None of that would have been enough to ruin my weekend, all by itself. But, Roxie had to remind me several times that she likes to destroy things – as her door is barely hanging on, and now she has some of the wall boards pushed out by rubbing her substantial but on them. That girl has no problem putting all of her weight into a wall! Several stalls are in need of repair, as well as there being several projects in need of completion before the rainy season. I still have two months, but that will go by quicker than I realize. The deferred maintenance list also includes cleaning the solar panels, finishing the new chicken coop, and putting in the fencing and panels to keep the dogs from annoying the neighbors. Of course the neighbors had a party, so the dogs gave me many vocal reminders of why that project needs completing!
After running around to nurseries, and getting a few things done at home, I finally went out to the barn with enough daylight to ride Coffee. Of course, when I turned on the sprinklers in the arena, one of them was broken. So, an extensive search around the property finally uncovered a replacement and that repair was accomplished. By now I had less light, but still enough.
I’d finally ridden on Friday, for the first time since injuring my knee. It was a nice ride, but brief, as the wind was blowing and the Eucalyptus lining the arena were making suspicious noises. We’ve had many a tree or limb down in our arena, so my mother and I are always a bit leary. Coffee wasn’t too bothered, but I couldn’t concentrate as well as I should, so we did a bit of nice work and called it good. With no wind, but still mild weather, I was looking forward to a nice ride last night. But it was not to be …
Just after I mounted, the neighbor decided to throw metal objects into their metal trailer. Coffee was a doll, in that his spooks amounted to a full body wince with each “ka-bang”. He never threatened to bolt or shy, but it clearly was affecting him. It seemed unfair to ask him to concentrate under those conditions, so we bagged the whole thing. I end the day wondering why I ever stopped boarding my horses – where someone else has to fix broken boards, and where there are always riding-ready facilities without neighbors who make a practice of banging metal about.
But ‘those days’ are inevitably followed by days like today. There was enough nip in the air to remind me that fall is not far away – with days cool enough to allow both riding and projects to span the entire day, and still enough daylight at night to motivate me to get out after work. I take the dogs out for their morning run, and smile as they explore traces of the night visitors to our back acre, Jakey running between the rest of us barking his approval.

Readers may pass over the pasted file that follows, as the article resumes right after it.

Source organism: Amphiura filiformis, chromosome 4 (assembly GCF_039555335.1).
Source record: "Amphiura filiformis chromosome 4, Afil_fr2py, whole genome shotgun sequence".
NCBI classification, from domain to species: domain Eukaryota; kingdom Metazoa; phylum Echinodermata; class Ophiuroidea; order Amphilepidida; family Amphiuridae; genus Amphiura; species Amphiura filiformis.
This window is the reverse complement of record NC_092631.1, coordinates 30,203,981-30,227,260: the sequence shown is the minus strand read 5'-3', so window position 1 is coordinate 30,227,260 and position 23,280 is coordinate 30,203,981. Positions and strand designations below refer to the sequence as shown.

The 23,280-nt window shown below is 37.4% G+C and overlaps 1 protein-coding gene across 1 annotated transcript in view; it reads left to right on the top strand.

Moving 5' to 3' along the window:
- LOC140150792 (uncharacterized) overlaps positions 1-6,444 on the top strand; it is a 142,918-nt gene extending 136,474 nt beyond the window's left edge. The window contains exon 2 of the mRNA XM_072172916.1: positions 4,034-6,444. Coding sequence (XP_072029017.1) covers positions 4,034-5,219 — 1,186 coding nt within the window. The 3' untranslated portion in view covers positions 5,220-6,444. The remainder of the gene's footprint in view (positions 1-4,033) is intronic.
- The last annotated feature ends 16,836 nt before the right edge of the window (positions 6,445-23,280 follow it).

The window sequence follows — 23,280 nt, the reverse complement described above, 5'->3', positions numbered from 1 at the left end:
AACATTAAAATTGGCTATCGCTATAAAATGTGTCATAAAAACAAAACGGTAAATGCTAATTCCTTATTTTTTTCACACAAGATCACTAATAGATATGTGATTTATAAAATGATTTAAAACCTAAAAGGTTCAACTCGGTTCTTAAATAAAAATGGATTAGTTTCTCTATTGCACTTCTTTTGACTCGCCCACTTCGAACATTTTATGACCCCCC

The neighbors were not yet out when I got on Coffee. His “Do I have to?” response to going to the grooming area on Friday had been replaced by a purposeful stride where he nearly led me there. He looked lovely right off, no laziness or need to drive him. The ride that followed was a lovely dialog – shoulder-in is coming easy, walk pirouettes are starting to come more easily, and all requests were willingly answered in the affirmative. It was a light workout, because his feet are long and the arena needs work (more deferred maintenance), but every minute was a lovely dance.
As I walk through the barn I don’t see the broken boards – I see the heads all asking for attention and a nice face rub or neck scratch. I see the lazy Frappuccino kitty sprawled on the dried grass, grooming his belly fur after a satisfying breakfast. I walk out to the back and lay Thorny to rest under the little rose bush, then look around at all the trees and shrubs we’ve planted – under many of them lies a being who enriched our lives on this property – and I feel at peace.
In the end, those prophetic words did ring true – I have not been able to do all that I once did with the horses, now that I have the burden of upkeep on the house, barn, and property. Home horsekeeping is not for the faint of heart – of riding is your focus, but all means board your horses! But keeping the horses at home has enriched my life in ways that boarding and living in an apartment never would have. For however long it is practical, I will enjoy the days like today, and try not to dwell on ‘those days’ too much.
Be good to your horses!